Kairos, the opportune moment in rhetoric, is often an elusive element. Very seldom do the circumstances of a situation coincide perfectly; however, certain times are certainly better suited for particular rhetorical arguments than others. Such was the case in the months preceding the 2003 invasion of Iraq by the United States.
With the start of the twenty-first century came many changes, including changes in the nature of conflict. Wars between well-defined nations were no longer common. Instead, attacks on nations were originating not from other nations, but from multinational terrorist and militant groups. These organizations had no borders; they operated in many areas, shifting constantly and evading detection.
Following the 2001 attacks on the United States homeland by the extremist group al-Qaeda, an extensive pursuit of the group’s leader (Osama bin Laden) was undertaken. However, this manhunt embodied the new (and largely unfamiliar) nature of conflict. Al-Qaeda operated throughout several countries, and even when its primary bases of operation throughout Afghanistan were attacked, many key leaders (including bin Laden) managed to escape.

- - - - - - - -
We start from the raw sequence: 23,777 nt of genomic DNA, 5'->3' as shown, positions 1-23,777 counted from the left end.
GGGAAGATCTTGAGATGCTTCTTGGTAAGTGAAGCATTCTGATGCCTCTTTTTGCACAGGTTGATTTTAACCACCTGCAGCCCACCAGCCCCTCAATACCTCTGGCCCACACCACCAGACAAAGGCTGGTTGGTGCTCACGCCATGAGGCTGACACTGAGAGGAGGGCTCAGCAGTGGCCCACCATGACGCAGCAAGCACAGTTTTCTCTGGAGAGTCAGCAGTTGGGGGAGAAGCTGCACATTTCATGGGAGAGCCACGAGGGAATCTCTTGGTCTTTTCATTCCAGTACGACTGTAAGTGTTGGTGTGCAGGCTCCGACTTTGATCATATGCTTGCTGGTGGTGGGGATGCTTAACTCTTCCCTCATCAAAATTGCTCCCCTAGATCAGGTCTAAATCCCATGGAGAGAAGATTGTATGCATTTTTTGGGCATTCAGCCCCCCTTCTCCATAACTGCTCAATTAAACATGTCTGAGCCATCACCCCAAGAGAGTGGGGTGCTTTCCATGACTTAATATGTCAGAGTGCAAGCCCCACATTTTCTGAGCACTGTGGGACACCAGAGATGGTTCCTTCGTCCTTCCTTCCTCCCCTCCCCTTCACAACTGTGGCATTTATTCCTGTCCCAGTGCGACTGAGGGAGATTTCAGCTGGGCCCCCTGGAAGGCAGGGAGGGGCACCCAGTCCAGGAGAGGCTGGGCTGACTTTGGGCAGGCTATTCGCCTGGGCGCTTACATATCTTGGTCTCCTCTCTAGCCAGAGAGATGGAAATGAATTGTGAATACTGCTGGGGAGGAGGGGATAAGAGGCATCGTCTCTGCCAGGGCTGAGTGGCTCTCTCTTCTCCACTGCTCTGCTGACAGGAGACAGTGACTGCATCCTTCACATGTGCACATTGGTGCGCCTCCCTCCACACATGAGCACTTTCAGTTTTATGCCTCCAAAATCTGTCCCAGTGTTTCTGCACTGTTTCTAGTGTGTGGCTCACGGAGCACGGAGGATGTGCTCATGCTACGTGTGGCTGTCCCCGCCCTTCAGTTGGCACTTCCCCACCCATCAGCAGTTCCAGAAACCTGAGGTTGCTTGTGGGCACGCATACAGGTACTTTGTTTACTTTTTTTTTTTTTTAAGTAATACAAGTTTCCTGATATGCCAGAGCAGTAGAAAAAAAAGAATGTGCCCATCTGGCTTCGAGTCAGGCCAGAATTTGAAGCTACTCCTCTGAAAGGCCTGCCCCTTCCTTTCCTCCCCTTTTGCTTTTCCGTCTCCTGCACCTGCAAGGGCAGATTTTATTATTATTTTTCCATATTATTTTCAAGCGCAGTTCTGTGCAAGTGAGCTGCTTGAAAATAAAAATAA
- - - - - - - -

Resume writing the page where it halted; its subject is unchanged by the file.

Here is where Kairos played its part. Americans had suffered from an unprecedented attack, and now had nowhere to turn for closure. There was no enemy state to invade, no name on map that could be targeted; traditional warfare was innately expected, but could not be applied. Politicians, however, would seize the Kairotic moment and use rhetoric to change the situation.
Iraq was painted as a target for Americans’ anger. The nation and its leader, Saddam Hussein, were tied to al-Qaeda. Iraq posed a potential threat with dangerous weapons; Hussein was known for using chemical weapons on his own people. And a merciless dictator has never been looked on kindly by Americans. Politicians found what the people wanted: an enemy country. They presented a bordered nation where traditional warfare could be applied, and the people welcomed it as an alternative to the unfamiliar and unconventional war against al-Qaeda.
In retrospect, of course, opinions on the invasion of and subsequent war in Iraq vary much more widely. Nevertheless, the situation preceding U.S. involvement there was a near-perfect Kairotic moment, a time when national attitudes and fears aligned to receive the rhetoric supporting an invasion.